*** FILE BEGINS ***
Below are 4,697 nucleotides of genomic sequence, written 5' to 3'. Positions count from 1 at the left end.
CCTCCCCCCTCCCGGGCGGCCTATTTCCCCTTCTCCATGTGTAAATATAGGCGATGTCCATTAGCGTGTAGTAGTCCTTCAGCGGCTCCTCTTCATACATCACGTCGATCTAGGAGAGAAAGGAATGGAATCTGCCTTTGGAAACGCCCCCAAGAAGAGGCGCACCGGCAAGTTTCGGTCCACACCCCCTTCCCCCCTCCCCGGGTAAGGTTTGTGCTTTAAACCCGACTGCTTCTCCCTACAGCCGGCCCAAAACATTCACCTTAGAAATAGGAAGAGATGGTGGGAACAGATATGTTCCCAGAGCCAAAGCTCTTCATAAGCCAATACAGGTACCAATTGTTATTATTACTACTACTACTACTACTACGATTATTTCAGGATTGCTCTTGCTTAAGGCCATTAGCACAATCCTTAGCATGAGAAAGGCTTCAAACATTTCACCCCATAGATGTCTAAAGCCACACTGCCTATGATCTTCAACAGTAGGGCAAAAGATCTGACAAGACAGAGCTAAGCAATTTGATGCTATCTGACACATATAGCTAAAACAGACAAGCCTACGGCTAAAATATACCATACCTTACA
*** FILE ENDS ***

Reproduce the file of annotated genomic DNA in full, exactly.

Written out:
Below are 4,697 nucleotides of genomic sequence, written 5' to 3'. Positions count from 1 at the left end.
CCTCCCCCCTCCCGGGCGGCCTATTTCCCCTTCTCCATGTGTAAATATAGGCGATGTCCATTAGCGTGTAGTAGTCCTTCAGCGGCTCCTCTTCATACATCACGTCGATCTAGGAGAGAAAGGAATGGAATCTGCCTTTGGAAACGCCCCCAAGAAGAGGCGCACCGGCAAGTTTCGGTCCACACCCCCTTCCCCCCTCCCCGGGTAAGGTTTGTGCTTTAAACCCGACTGCTTCTCCCTACAGCCGGCCCAAAACATTCACCTTAGAAATAGGAAGAGATGGTGGGAACAGATATGTTCCCAGAGCCAAAGCTCTTCATAAGCCAATACAGGTACCAATTGTTATTATTACTACTACTACTACTACTACGATTATTTCAGGATTGCTCTTGCTTAAGGCCATTAGCACAATCCTTAGCATGAGAAAGGCTTCAAACATTTCACCCCATAGATGTCTAAAGCCACACTGCCTATGATCTTCAACAGTAGGGCAAAAGATCTGACAAGACAGAGCTAAGCAATTTGATGCTATCTGACACATATAGCTAAAACAGACAAGCCTACGGCTAAAATATACCATACCTTACA